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Is Gender Still Burning?: Popularized Resonances of Judith Butler’s Work in the Performing Arts
Stockholm University, Faculty of Humanities, Department of Culture and Aesthetics.ORCID iD: 0000-0002-7012-2543#sthash.UvyvRvTD.dpuf
2017 (English)Conference paper, Abstract (Refereed)
Abstract [en]

The point of departure for this paper is the popularized version of Butler’s ideas that has flourished in contemporary performing arts as an important political, artistic, and activist footprint of her work. These ideas have inspired a generation of queer feminist artists, performers, protestors, and scholars. The legacy of Butler’s early work is tailored to performance, a fact that one of her early texts, “Performative Acts and Gender Constitution: An Essay on Phenomenology and Feminist Theory” (1989) confirms. In it she describes destabilized gender identities as repeated corporeal acts that require a conception of a constituted social temporality, something she developed in dialogue with theatre and performance scholars.

Butler’s international breakthrough, Gender Trouble (1990), disseminated the idea that gender is not something we are but something we continually do. It opened the door to confounding the binarism of sex and gender, and in doing so exposed its fundamental unnaturalness. Butler and queer scholars have been responding to phenomena already present in queer culture by creating theoretical frameworks for them. Regardless of whether artists know of Butler’s gender theory, popularized forms of it are taken for granted today by many younger queer feminist theatre and performance artists. Had it not been for Butler’s work, they might not have had the understanding of gender queerness that they now have. Butler’s notion of the body not being a stable foundation for gender expression, and at the same time pointing out subversive strategies that challenge heteronormative conceptions, has been a fertile stepping stone for queer feminist performance artists. Her insight has given them a way of thinking critically about gender, as well as other intersectional axes of power, such as age, class, disability, and race, all of which continues to be of great importance for the performing arts.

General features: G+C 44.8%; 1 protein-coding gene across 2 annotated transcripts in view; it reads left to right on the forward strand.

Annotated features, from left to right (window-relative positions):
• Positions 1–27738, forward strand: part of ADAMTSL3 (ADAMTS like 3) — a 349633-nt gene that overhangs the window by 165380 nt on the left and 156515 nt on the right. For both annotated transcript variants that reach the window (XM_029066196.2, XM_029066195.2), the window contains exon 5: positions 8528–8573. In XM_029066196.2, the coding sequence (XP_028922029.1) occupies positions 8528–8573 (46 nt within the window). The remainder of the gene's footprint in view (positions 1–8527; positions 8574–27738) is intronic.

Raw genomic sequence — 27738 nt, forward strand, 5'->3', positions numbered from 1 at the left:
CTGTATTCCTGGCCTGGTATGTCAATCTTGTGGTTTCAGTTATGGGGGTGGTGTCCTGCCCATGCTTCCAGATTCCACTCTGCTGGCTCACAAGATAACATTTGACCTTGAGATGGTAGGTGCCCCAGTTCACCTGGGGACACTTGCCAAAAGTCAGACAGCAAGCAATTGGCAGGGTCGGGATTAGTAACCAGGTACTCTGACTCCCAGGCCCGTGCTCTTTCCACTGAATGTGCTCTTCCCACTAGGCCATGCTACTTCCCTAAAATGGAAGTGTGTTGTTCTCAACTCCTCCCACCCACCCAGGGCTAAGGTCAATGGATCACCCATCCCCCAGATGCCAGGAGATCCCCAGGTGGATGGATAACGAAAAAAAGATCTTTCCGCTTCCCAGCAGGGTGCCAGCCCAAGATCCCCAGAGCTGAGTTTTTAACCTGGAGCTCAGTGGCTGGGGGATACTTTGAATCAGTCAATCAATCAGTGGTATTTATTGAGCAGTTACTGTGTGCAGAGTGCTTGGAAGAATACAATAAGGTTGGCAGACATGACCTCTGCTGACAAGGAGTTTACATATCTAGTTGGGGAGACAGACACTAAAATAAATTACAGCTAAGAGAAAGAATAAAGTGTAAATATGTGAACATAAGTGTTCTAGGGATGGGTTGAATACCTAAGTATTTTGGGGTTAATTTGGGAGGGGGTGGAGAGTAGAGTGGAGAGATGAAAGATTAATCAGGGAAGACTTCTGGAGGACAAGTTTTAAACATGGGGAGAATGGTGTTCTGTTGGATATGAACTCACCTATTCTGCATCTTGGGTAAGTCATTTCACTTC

Place, publisher, year, edition, pages
2017.
Keyword [en]
Judith Butler, performance, performativity, popular culture, speech acts, theatricality
National Category
Performing Art Studies
Research subject
Theatre Studies
Identifiers
URN: urn:nbn:se:su:diva-141594OAI: oai:DiVA.org:su-141594DiVA: diva2:1087605
Conference
Critical Theory in Humanities: Resonances of the Work of Judith Butler,Critical Theory in Humanities: Resonances of the Work of Judith Butler, CLUE: Research Institute for Culture, History, and Heritage, Vrije Universiteit, Amsterdam, The Netherlands, April, 5–7, 2017
Available from: 2017-04-08 Created: 2017-04-08 Last updated: 2017-04-08

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